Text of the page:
A spectral line is a dark or bright line in an otherwise uniform and continuous spectrum, resulting from an excess or deficiency of photons in a narrow frequency range, compared with the nearby frequencies.
Spectral lines are the result of interaction between a quantum system (usually atoms, but sometimes molecules or atomic nuclei) and single photons. When a photon has exactly the right energy to allow a change in the energy state of the system (in the case of an atom this is usually an electron changing orbitals), the photon is absorbed. Then it will be spontaneously re-emitted, either in the same frequency as the original or in a cascade, where the sum of the energies of the photons emitted will be the same as the energy of the one absorbed. The direction of the new photons will not be related to the direction of travel of the original photon.
Depending on the geometry of the gas, the photon source and the observer, an emission line or an absorption line will be produced. If the gas is between the photon source and the observer, the latter will observe a decrease in the intensity of light in the frequency of the incident photon, as the reemitted photons will mostly be in directions different than the original one. This will be an absorption line. If the observer sees the gas, but not the original photon source, he will see only the photons reemitted in a narrow frequency range. This will be an emission line.
Absorption and emission lines are highly atom-specific, and can be used to easily identify the chemical composition of any medium capable of letting light passing through it (typically gas is used). Several elements were discovered by spectroscopic means -- helium, thallium, cerium, etc. Spectral lines also depend of the physical conditions of the gas, so they are widely used to determine the chemical composition of stars and other celestial bodies that cannot be analyzed by other means, as well as their physical conditions.
Other mechanisms than atom-photon interaction can produce spectral lines. Depending on the exact physical interaction (with molecules, single particles, etc.) the frequency of the involved photons will vary widely, and lines can be observed across all the electromagnetic spectrum, from radio waves to gamma rays.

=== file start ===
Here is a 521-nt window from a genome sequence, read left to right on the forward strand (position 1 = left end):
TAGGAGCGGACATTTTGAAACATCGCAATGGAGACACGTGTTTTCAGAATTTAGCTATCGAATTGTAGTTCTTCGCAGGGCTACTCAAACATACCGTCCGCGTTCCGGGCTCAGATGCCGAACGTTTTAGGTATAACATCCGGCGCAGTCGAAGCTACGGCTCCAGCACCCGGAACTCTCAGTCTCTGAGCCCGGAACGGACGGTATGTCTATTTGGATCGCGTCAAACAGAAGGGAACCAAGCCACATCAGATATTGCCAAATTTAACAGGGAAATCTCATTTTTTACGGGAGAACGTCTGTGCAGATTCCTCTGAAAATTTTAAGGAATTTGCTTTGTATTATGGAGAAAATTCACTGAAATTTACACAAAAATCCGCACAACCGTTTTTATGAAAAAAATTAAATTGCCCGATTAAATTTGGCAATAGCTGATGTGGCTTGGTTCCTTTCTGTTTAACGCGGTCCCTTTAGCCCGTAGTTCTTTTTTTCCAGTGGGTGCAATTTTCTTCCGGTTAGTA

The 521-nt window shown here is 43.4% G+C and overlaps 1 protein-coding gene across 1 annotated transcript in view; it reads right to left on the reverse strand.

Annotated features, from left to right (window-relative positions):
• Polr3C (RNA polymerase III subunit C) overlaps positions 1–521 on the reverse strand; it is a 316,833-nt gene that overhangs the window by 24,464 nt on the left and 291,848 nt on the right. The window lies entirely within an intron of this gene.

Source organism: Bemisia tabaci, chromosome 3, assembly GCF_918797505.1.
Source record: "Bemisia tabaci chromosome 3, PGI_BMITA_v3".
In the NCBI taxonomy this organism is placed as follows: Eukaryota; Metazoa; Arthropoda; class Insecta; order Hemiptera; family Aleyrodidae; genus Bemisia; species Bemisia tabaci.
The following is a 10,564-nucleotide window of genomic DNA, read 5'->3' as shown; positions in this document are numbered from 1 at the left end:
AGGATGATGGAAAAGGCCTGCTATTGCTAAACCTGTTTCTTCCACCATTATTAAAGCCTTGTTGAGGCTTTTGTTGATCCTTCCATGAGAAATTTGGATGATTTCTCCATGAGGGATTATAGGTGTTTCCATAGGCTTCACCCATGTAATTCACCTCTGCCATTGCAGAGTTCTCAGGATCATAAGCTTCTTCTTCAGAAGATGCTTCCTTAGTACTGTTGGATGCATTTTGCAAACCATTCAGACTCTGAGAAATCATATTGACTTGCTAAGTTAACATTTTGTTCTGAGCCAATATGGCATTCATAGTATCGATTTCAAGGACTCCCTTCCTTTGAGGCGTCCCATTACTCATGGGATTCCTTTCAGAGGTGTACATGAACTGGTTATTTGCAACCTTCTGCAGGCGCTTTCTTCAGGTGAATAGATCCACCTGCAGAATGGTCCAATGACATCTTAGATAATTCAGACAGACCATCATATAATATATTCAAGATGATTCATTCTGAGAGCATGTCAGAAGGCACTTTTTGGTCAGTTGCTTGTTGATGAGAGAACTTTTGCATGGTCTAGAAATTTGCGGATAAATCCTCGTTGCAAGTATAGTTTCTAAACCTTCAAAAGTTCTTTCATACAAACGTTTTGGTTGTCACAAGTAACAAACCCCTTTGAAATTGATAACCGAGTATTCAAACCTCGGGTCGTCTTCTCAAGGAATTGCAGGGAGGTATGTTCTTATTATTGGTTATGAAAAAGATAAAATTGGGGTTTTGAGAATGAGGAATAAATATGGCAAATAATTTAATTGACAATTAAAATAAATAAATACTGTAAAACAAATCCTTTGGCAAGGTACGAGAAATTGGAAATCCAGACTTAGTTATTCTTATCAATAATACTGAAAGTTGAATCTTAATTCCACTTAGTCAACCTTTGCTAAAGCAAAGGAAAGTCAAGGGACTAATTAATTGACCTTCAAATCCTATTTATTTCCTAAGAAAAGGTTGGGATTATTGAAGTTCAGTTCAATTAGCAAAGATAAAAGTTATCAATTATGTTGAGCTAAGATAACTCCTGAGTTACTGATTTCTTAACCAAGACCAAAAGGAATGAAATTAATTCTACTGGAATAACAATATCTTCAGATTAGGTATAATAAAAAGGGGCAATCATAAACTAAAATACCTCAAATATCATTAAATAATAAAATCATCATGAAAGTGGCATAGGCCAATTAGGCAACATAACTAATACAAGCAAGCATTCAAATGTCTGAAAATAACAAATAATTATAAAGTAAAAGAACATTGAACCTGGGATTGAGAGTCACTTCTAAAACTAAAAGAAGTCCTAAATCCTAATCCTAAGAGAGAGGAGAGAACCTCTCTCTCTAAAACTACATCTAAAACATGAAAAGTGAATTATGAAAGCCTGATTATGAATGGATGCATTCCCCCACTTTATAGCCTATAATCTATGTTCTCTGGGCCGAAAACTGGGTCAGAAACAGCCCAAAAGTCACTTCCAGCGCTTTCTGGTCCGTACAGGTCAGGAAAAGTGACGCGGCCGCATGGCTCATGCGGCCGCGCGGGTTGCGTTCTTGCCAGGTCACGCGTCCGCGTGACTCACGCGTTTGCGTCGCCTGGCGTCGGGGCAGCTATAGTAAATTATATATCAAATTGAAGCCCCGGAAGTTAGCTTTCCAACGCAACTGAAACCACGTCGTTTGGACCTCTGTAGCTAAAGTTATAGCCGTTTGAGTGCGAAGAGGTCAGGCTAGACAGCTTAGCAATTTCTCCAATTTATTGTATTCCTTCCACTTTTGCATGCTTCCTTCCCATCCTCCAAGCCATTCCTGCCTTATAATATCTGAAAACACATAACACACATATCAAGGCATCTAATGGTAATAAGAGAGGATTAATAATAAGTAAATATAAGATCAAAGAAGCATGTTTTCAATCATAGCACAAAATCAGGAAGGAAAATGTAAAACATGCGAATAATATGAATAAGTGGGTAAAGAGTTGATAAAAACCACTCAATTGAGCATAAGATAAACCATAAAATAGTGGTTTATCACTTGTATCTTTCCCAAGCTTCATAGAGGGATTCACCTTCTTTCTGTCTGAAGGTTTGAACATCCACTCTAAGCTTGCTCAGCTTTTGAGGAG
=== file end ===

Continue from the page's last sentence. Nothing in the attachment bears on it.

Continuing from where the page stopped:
Spectral line broadening
A line extends over a range of frequencies, not a single frequency. The reasons for this broadening are several:
- Natural broadening: The Uncertainty principle relates the life of an excited state with the precision of the energy, so the same excited level will have slightly different energies in different atoms. This broadening effect is described by a Lorentzian profile.
- Resonance broadening: This broadening effect is described by a Lorentzian profile.
- Thermal Doppler broadening: Atoms will have different thermal velocities, so they will see the photons red or blue shifted, absorbing photons of different energies in the frame of reference of the observer. The higher the temperature of the gas, the larger the velocity differences (and velocities), and the broader the line. This broadening effect is described by a Doppler profile.
- impact pressure broadening: The collision of other particles with the emitting particle interrupts the emission process. The duration of the collision is much shorter than the lifetime of the emission process. This effect depends on the density of the gas. The broadening effect is described by a Lorentzian profile.
- quasistatic pressure broadening: The presence of other particles shifts the energy of the different energy levels that give rise to the lines. The duration of the influence is much longer than the lifetime of the emission process. This effect also depends on the density of the gas.
These mechanisms can act in isolation or in combination. Assuming each effect is independent of the other, the combined line profile will be the convolution of the line profiles of each mechanism. For example, a combination of thermal Doppler broadening and impact pressure broadening will yield a Voigt profile.